Sunday, March 24, 2019
A Little Boost from a DNA Match
I managed to move the unmovable this past week. With a DNA match. On my dad's tree. Yeah, that tree where I had made no progress since halfway back through last year. All it takes for a match is for the right person to show up. Apparently, my journey through the land of no-shows has ended, at least for the moment.
My tree and my match's tree couldn't have been much more different. But there was one single similarity, and that is all that counts. Apparently, she has a Laskoski in her tree. And my paternal grandmother's maiden name was Laskowski. What's a silly little "w" among friends? I'd say it's a keeper.
Just to make sure, of course, I did a little fancy research footwork. My match's Lawrence in New York had the same year of birth and the same year of marriage as my Lorenz. The only problem was that I last saw my Lorenz in a church marriage record in Zerkow, and my match only had a tree going back to the American Lawrence, born in "Germany."
Fortunately, the wives both claimed the same name—but how coincidental could it be that they were both named Anna? That pushed the margin a little too much for comfort, at least for me.
There were other redeeming factors to this match, though. Historically, American enumerators were instructed to give the politically correct designation to any geographic area based on which nation was sovereign in that location at the time the record was written. Thus, in the mid-1880s, when both this "Laskoska" family and my paternal grandmother's family arrived—both in New York, incidentally—the correct designation for their homeland would have been Germany, even though they were ethnically Polish.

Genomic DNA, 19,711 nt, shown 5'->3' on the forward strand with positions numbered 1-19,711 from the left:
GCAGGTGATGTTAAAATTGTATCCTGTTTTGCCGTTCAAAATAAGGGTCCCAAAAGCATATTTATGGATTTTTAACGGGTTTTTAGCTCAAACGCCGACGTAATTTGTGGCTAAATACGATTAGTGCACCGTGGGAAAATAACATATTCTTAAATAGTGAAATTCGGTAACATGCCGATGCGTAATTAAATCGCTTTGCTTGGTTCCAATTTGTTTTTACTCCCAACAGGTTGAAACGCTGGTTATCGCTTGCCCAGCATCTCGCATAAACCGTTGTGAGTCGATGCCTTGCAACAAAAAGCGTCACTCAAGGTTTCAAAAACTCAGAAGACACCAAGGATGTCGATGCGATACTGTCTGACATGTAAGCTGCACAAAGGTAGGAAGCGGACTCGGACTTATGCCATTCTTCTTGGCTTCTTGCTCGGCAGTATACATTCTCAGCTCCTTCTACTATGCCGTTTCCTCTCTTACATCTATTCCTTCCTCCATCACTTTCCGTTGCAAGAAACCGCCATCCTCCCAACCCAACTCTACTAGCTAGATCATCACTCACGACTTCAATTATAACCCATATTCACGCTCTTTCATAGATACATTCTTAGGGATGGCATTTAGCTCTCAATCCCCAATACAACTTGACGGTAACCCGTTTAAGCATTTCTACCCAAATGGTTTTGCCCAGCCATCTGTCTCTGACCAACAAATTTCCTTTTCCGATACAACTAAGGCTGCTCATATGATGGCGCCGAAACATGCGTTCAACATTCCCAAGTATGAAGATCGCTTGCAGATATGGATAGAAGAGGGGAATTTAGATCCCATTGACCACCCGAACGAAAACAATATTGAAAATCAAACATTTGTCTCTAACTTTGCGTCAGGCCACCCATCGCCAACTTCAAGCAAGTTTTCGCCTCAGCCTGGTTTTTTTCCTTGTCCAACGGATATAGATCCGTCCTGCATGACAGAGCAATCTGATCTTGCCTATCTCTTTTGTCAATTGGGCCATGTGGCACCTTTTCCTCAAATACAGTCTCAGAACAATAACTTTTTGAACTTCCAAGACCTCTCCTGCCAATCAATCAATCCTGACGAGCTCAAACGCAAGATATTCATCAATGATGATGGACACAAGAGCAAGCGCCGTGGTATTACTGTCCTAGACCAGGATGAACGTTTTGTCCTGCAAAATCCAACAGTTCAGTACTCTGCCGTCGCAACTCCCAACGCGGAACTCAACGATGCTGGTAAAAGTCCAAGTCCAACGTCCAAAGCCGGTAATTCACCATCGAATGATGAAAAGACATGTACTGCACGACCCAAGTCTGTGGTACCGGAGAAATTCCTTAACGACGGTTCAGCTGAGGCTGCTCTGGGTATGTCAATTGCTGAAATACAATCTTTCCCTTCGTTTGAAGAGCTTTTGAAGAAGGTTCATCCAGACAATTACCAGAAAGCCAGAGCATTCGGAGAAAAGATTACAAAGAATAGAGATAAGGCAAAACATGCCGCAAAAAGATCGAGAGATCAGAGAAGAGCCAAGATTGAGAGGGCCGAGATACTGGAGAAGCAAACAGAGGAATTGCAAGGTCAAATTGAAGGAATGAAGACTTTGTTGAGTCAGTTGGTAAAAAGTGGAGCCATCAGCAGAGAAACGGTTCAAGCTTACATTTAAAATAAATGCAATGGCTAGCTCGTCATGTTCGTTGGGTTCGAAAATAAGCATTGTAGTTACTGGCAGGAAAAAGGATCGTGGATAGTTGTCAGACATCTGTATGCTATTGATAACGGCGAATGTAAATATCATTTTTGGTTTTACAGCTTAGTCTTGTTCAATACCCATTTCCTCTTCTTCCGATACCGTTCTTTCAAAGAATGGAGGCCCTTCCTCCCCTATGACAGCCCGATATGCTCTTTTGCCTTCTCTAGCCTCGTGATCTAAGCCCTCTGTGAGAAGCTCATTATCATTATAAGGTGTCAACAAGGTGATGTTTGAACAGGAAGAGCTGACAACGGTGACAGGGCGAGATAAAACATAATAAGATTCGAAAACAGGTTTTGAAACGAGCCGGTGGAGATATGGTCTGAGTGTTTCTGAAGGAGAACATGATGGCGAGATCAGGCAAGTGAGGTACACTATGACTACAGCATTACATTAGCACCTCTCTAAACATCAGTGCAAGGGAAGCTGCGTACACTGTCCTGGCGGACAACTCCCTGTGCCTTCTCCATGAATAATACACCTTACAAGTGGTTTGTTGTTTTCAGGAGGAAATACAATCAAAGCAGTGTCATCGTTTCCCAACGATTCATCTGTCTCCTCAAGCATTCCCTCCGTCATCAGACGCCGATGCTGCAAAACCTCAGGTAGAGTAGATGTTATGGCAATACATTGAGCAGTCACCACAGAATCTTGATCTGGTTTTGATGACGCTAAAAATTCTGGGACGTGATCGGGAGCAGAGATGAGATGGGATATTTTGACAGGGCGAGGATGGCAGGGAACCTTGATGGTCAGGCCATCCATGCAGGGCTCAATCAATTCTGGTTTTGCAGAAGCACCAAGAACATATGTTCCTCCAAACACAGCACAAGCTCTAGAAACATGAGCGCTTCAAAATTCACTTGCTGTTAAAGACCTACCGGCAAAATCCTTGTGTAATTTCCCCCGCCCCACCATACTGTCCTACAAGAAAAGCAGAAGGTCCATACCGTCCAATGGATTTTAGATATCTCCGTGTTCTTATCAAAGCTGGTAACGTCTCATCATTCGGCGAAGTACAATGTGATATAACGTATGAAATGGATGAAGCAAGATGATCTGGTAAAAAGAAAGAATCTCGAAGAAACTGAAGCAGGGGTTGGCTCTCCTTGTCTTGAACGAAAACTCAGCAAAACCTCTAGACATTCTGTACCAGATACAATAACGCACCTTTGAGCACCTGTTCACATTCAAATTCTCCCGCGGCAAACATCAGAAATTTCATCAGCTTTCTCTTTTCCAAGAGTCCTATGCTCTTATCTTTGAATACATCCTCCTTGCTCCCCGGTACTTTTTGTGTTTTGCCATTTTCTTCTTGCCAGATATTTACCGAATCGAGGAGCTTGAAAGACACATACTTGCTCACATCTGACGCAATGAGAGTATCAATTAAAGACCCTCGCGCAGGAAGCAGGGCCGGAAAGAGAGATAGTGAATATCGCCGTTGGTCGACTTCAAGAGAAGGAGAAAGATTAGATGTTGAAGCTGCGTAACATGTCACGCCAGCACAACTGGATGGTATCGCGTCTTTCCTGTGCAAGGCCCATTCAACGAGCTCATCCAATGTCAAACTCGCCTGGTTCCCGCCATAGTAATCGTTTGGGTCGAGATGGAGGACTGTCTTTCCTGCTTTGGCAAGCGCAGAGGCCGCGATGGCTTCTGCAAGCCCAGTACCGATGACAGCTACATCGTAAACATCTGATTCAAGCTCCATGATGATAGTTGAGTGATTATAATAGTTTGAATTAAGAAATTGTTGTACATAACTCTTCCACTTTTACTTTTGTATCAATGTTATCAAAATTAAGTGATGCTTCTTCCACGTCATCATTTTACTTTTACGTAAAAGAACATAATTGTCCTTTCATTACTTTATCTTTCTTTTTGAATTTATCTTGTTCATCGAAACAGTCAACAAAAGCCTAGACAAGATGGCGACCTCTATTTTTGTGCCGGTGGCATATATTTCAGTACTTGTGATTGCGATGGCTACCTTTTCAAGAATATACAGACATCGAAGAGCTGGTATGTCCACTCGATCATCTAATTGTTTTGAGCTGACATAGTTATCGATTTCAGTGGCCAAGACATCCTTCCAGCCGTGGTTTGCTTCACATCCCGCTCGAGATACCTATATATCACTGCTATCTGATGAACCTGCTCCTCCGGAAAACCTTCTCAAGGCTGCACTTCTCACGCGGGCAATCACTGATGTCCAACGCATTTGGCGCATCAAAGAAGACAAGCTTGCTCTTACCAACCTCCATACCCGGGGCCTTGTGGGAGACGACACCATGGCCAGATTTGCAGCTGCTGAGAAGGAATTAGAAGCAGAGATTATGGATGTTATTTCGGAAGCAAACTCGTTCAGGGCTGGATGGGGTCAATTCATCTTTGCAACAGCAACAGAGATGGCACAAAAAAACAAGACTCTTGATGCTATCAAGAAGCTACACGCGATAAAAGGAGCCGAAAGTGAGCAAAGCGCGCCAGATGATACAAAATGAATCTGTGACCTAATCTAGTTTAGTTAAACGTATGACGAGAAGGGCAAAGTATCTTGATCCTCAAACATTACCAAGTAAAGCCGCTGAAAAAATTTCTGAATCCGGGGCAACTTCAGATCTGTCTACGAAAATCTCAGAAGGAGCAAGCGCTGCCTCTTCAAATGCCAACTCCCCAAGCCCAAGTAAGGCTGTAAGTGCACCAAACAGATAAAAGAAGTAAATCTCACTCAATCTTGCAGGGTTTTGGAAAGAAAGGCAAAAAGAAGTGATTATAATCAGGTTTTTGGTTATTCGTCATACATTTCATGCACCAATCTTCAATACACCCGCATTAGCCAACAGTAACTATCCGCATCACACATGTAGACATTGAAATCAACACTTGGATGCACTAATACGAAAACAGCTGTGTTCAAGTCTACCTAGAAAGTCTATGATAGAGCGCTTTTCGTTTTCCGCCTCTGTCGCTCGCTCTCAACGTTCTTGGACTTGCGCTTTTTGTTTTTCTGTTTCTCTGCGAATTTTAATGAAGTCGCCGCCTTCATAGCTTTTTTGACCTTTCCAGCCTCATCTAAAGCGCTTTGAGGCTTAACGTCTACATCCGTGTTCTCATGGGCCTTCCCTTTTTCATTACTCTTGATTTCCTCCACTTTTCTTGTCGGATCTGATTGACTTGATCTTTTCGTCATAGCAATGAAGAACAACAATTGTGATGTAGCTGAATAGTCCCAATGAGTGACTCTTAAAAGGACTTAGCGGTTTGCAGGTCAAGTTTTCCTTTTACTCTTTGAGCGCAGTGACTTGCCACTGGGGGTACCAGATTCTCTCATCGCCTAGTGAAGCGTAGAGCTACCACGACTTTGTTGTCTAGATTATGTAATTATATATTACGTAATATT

Just in case this does turn out to be the way this match and I are related, I'm building out her tree so I can find subsequent death records or any other report of such things as mother's maiden name. So far, the indications have been encouraging. And the stunted growth of that family tree has now given way to the blossoming of eight more names in my father's family tree. It now stands at 524 people. Still small, but I'll take any progress.
Granted, no other trees other than my own mother's line are showing any other growth. I've been concentrating on a cluster of southern research projects on that line, so it's no surprise to learn that her tree has grown by 230 names in the past two weeks. That tree now stands at 17,281 individuals. And I still have a long way to go to trace all the descendants of my fourth great grandparents, just on the McClellan line, let alone all the other branches of my maternal tree.
It's been a joy to find this new match on my father's line—not just because matches on this side of the family are rare, but because it allows me to add more names to this languishing family tree. Hopefully, learning the family stories of this new branch in the tree will serve to mirror the experiences I don't yet know about my own paternal direct line, at least if they mirror the types of experiences my own grandmother might have had as she sailed for America as a child with her two brothers and her mother. Above all, I hope this family was not quite as secretive about their past as my own direct line had been. Now having names and dates, it's a matter of chasing down supporting documentation, but all that will come in good time.